There are just some albums you can’t leave alone. Those albums that are timeless, you can listen to in whatever mood. They are musically, lyrically and emotionally perfect. You want to share them with the world, let everyone realise you’ve been right all along, and that your favourite album is in fact the Greatest Album Of All Time. But what if this album that you cherish is so deeply embarrassing, so unacceptable, that you never tell anyone? Well this is your chance to let it all out. In this new feature for WestWorld, we have invited our contributors to bare all and tell us their most embarrassing album love. 

When I decided to be the first person to stick my head above the parapet and disclose to the public my deepest darkest secret, there was no question about which album I should pick. I’ve loved some terrible albums in my 21 years on earth; The Grease Soundtrack, Bright Idea by Orson, Bob the Builder’s album. But none come close, both in terms of embarrassment felt and love felt, to Coldplay’s sophomore masterpiece A Rush of Blood to the Head.

Stop rolling your eyes and hear me out. You see, I don’t like Coldplay. I want to punch Chris Martin as much as the next man. They’re drab stadium rock for middle-aged accountants. But there’s just something about them on A Rush of Blood to the Head which is kinda great. The sorrow and heartbreak that Chris Martin cheaply peddles normally actually seems genuine, heartfelt. His usually whiny voice is soaring and delicate. The usually annoyingly grand and over the top production is replaced instead by a hollow emptiness. Yes the drums are huge enough to fill a stadium, but they’re playing to no one.

81H8hN+pmwL._SL1500_Let’s just look at the songs themselves. Opening with the light and dark contrast of ‘Politik’ you immediately feel the detachment that Martin feels. “Look at earth from outerspace” he mutters, a lonely balding astronaut before imploring you to “Open up your eyes”. Sorry to disagree with you Chris, but to be honest the best way to enjoy this album is to close your eyes, get rid of inhibition you have about Coldplay and just lose yourself in the swirling worlds the songs create.

The singles taken from the album are huge, chart-topping slabs of music genius. Don’t pretend you haven’t drunkenly welled up at The Scientist. And don’t pretend like you haven’t caught your self air pianoing  along to clocks. These are great pop songs, wrapped in a layer of intimacy that, no matter how trite you think it is, genuinely pulls on the heartstrings.

I think the worst confession I have to make about the album is the fact I didn’t discover it when I was a child. Instead, I really got into it aged 17, at a time when I was developing my music taste and shunning everything in ‘the mainstream’. But for some reason, Coldplay’s emotional rollercoaster spoke to me more than teenage idols Jamie T, The Clash and Public Enemy combined. I learnt how to play all the songs on guitar, but never showed anyone. I learnt every single word, but never let anyone hear.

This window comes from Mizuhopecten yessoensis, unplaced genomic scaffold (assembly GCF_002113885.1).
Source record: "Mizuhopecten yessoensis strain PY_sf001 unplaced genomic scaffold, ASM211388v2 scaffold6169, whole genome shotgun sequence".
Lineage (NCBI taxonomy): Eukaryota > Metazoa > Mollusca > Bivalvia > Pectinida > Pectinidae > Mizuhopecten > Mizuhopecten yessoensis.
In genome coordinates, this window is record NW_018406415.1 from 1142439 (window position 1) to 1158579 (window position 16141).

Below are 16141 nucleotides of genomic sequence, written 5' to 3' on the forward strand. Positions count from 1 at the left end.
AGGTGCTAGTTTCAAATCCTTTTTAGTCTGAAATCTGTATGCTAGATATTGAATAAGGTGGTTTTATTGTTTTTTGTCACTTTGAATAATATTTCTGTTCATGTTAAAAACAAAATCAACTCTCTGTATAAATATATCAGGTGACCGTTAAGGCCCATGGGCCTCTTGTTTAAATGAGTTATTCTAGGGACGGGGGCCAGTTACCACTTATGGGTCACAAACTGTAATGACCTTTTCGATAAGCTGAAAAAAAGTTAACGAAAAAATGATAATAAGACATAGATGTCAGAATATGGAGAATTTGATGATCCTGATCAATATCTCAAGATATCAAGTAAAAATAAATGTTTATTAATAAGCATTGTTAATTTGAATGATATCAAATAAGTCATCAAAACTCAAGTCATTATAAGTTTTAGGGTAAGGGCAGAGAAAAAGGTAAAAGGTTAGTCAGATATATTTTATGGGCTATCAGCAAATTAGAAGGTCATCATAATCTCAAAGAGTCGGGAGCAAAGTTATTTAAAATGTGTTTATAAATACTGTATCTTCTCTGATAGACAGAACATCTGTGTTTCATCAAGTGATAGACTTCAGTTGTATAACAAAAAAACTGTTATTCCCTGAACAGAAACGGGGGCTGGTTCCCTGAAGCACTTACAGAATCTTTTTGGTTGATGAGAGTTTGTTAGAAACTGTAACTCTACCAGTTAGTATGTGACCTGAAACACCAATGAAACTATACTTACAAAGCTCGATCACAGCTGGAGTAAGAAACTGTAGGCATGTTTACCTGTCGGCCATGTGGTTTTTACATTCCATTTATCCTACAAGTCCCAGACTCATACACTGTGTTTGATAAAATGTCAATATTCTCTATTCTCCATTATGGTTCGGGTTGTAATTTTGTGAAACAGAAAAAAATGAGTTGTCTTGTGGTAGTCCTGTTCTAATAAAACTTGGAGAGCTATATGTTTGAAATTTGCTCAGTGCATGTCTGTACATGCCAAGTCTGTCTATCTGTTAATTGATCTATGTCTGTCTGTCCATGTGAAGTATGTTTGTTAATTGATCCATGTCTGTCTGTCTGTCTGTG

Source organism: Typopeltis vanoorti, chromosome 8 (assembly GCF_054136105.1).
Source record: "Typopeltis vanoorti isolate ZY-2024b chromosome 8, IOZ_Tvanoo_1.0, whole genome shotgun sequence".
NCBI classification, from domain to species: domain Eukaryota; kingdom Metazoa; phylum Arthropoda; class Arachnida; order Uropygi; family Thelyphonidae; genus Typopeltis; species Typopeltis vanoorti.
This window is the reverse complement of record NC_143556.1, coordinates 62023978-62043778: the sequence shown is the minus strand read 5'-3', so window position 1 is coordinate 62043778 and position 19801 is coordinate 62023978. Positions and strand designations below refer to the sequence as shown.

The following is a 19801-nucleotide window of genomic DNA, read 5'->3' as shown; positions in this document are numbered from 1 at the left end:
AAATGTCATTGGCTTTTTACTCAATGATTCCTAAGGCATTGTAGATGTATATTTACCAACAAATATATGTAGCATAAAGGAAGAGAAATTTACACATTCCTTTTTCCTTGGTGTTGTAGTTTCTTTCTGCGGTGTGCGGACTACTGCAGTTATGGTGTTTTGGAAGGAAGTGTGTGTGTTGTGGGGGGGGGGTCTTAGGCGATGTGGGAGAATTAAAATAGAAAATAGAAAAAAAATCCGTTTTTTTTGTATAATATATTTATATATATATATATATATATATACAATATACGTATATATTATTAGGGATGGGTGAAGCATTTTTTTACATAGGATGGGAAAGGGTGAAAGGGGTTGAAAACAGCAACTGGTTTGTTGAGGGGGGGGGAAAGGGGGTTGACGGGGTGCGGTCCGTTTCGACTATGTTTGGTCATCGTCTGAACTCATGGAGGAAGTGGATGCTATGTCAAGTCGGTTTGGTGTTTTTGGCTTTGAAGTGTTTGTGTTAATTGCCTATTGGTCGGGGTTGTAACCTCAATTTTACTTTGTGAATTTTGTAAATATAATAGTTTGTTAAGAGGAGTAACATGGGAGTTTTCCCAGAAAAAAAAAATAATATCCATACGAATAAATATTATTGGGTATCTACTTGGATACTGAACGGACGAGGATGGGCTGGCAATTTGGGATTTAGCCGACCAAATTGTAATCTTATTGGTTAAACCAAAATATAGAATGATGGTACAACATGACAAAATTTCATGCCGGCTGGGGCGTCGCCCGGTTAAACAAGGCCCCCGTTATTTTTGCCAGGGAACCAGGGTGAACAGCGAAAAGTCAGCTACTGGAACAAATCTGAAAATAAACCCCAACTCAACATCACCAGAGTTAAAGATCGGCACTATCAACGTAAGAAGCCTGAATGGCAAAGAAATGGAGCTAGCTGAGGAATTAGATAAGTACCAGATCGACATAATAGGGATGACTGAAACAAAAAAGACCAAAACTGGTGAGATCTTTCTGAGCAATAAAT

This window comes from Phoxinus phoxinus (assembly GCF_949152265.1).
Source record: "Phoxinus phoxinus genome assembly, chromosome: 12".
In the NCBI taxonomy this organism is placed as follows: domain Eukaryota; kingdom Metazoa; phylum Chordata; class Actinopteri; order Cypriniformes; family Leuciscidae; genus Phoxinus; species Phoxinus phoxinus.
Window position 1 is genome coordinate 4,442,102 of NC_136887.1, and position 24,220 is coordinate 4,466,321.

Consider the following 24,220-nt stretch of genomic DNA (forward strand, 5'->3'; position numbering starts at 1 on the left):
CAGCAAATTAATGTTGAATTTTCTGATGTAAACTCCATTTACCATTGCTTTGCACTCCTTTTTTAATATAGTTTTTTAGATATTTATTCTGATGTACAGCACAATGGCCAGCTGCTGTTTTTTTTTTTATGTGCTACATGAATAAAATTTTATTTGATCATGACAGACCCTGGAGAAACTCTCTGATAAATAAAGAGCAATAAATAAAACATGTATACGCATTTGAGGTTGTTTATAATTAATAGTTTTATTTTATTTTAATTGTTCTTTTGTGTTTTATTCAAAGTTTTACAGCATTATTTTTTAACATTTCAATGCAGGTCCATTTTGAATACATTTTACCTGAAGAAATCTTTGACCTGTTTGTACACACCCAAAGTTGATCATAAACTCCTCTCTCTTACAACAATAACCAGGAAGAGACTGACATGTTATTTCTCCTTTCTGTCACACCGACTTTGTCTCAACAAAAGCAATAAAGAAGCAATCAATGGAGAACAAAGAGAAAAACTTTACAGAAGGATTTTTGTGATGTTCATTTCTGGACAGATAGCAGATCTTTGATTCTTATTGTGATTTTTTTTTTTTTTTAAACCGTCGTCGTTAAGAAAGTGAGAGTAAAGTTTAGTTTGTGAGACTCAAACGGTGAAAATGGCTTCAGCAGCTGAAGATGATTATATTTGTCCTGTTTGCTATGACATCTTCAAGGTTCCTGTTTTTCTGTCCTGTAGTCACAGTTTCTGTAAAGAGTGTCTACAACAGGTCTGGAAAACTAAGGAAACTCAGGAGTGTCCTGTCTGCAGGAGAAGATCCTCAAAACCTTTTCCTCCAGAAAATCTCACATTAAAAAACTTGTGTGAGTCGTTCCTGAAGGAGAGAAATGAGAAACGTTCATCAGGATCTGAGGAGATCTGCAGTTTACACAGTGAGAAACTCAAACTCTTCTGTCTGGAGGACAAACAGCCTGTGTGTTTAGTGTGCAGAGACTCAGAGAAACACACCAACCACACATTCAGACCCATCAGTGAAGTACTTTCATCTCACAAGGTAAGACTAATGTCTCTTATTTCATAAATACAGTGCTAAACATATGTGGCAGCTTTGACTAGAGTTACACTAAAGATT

I don’t feel like I’m the only one though. In 2011 NME put the album in their 50 Darkest Albums Ever list. Even Jay-Z is a fan. Its greatness as an album should not be forgotten because of the huge douchebags Martin and Co have become. I mean seriously, what was the whole matching outfits thing with Viva La Vida?

Back to the album though, and there’s a serious discussion as to which track is best. Is it the festival/crying favourite ‘The Scientist’? Is it the twinkling closer ‘Amsterdam’? No, obviously it’s mega-ballad ‘Warning Sign’. If you don’t personally feel heartbroken after hearing Chris Martin belt out “And the truth is, I MISS YOU” the you have no heart to break. To put how much I love this song into context, I once got so wrapped up in the swirl of emotions, I knocked a glass of red wine clean across my room, breaking the glass and staining my carpet. Man, it really gets to me. From the naked feeling guitar, to the tender, falsetto at the end caving in and crawling “back into your open arms”, the song’s a masterpiece and criminally underrated.

You can laugh all you want at me. Heckle me. Throw rocks. I will stand by this album to the hilt.

By Christian Northwood